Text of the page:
About two months ago, I got together with some fellow DNS engineers and sent a letter to the U. S. Senate explaining once again why the mandated DNS filtering requirements of S. 968 ("PIPA") were technically unworkable. This letter was an updated reminder of the issues we had previously covered... In the time since then, the U. S. House of Representatives has issued their companion bill, H. R. 3261 ("SOPA") and all indications are that they will begin "markup" on this bill some time next week. more»

North Dakota Judge Gets it Wrong

Ever been prosecuted for tracking spam? Running a traceroute? Doing a zone transfer? Asking a public internet server for public information that it is configured to provide upon demand? No? Well, David Ritz has. And amazingly, he lost the case. Here are just a few of the gems that the court has the audacity to call "conclusions of law." Read them while you go donate to David's legal defense fund... more»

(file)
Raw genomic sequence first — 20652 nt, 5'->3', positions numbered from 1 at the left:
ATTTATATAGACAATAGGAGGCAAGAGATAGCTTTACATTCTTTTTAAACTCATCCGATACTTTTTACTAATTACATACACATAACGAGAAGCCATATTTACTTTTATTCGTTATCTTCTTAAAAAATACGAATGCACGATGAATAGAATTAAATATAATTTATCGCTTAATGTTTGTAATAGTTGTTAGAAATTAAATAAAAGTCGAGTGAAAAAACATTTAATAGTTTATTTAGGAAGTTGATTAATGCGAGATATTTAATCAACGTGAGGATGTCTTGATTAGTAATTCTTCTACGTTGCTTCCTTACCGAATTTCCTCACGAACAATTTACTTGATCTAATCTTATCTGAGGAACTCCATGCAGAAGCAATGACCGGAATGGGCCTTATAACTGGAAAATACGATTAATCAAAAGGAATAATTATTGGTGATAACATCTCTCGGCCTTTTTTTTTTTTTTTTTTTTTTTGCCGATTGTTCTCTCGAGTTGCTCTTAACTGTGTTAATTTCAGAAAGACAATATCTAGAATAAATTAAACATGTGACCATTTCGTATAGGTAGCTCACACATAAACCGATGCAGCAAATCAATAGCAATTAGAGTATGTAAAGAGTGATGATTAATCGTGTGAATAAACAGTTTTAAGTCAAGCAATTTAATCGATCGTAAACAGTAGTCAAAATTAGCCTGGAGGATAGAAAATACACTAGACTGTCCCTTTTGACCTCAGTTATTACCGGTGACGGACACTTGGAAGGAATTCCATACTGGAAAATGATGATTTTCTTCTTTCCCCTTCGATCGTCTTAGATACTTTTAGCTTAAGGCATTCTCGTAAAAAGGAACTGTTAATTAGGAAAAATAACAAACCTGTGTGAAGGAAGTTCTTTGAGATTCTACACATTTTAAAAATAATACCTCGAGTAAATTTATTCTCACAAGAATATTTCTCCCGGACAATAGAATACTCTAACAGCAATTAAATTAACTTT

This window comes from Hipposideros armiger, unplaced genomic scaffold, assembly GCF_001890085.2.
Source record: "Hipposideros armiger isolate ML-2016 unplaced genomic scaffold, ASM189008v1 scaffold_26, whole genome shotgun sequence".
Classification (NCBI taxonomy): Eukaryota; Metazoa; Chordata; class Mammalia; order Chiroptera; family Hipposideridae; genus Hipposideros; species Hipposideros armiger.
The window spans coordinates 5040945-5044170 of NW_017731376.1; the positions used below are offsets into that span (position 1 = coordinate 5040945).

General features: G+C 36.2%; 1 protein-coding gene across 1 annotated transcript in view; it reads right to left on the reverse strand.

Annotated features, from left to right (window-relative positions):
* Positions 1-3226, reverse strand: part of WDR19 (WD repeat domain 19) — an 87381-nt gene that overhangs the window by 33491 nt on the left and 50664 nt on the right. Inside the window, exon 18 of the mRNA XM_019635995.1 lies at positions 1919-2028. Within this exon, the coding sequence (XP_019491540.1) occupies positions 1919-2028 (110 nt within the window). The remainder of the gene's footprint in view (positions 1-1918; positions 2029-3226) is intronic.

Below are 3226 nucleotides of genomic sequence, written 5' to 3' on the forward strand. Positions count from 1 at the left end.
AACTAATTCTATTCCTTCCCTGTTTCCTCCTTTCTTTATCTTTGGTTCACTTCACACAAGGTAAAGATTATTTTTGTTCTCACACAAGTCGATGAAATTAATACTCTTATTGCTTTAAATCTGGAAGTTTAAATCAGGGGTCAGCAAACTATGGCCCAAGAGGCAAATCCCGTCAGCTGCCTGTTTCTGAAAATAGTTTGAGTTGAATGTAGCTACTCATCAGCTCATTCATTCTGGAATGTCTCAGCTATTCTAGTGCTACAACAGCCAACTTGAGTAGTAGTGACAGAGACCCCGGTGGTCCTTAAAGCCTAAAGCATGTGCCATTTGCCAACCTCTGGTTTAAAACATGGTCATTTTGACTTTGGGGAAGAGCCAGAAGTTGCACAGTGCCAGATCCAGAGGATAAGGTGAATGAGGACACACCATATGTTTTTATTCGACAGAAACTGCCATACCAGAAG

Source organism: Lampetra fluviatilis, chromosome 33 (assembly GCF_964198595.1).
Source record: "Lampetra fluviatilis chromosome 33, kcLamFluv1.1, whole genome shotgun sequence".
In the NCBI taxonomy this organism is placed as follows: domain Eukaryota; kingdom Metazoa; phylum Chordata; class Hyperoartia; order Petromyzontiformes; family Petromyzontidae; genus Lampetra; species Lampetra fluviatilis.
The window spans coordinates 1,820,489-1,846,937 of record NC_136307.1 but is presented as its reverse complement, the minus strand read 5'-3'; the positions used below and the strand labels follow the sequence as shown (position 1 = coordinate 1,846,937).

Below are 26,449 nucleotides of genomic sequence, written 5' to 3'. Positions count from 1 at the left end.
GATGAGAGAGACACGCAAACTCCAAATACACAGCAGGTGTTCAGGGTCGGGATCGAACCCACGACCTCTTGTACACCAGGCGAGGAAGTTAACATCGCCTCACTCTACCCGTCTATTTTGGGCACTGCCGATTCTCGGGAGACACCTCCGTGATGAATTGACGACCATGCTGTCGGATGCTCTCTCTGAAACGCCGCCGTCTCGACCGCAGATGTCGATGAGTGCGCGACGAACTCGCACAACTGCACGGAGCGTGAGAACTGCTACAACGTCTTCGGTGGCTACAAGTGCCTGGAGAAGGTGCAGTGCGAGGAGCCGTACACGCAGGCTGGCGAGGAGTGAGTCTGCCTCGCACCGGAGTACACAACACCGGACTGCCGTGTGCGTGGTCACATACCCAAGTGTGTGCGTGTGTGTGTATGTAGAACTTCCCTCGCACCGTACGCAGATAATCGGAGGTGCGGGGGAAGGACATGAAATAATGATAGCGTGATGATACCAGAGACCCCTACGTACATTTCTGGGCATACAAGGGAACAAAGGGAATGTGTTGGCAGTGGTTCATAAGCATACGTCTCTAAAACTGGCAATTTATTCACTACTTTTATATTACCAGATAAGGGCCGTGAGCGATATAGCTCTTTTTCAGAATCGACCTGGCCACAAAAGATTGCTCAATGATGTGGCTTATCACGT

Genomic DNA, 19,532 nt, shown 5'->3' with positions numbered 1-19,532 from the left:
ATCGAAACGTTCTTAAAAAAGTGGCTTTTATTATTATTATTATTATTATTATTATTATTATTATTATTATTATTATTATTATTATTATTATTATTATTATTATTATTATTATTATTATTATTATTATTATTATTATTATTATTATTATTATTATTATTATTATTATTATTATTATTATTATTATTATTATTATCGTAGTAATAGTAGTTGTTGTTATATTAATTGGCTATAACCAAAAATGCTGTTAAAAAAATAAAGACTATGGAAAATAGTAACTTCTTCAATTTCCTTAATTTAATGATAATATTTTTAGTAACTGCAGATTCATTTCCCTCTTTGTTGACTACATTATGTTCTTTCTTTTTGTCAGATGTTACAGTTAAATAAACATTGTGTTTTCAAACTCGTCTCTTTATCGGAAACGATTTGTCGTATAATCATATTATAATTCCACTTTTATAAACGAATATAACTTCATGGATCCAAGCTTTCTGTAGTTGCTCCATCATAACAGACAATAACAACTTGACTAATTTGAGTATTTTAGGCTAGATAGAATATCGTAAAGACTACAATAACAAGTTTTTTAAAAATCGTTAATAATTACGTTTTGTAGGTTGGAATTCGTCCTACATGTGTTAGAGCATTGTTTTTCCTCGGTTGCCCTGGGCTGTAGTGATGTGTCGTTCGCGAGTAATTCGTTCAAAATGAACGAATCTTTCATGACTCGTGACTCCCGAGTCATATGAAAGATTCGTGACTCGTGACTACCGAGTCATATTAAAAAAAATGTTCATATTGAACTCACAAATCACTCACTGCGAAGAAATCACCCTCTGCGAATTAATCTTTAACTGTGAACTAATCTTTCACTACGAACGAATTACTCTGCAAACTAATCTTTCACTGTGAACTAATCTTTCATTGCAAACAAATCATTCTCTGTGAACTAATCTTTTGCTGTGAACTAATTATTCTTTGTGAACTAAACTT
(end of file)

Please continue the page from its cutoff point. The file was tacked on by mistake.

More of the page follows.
Port 25 Blocking, or Fix SMTP and Leave Port 25 Alone for the Sake of Spam?

Larry Seltzer wrote an interesting article for eWeek, on port 25 blocking, the reasons why it was being advocated, and how it would stop spam. This quoted an excellent paper by Joe St.Sauver, that raised several technically valid and true corollaries that have to be kept in mind when blocking port 25 -- "cough syrup for lung cancer" would be a key phrase... Now, George Ou has just posted an article on ZDNET that disagrees with Larry's article, makes several points that are commonly cited when criticizing port 25 blocking, but then puts forward the astonishing, and completely wrong, suggestion, that worldwide SPF records are going to be a cure all for this problem. Here is my reply to him... more»

China's New Domain Names: Lost in Translation

This morning I got a bunch of alarmist messages from friends asking about this English-language People's Daily article titled: China adds top-level domain names. The paragraph that's freaking people out is: "Under the new system, besides "CN", three Chinese TLD names "CN", "COM" and "NET" are temporarily set. It means Internet users don't have to surf the Web via the servers under the management of ICANN..." Not for the first time, it appears that the People's Daily's English translation is very misleading. more»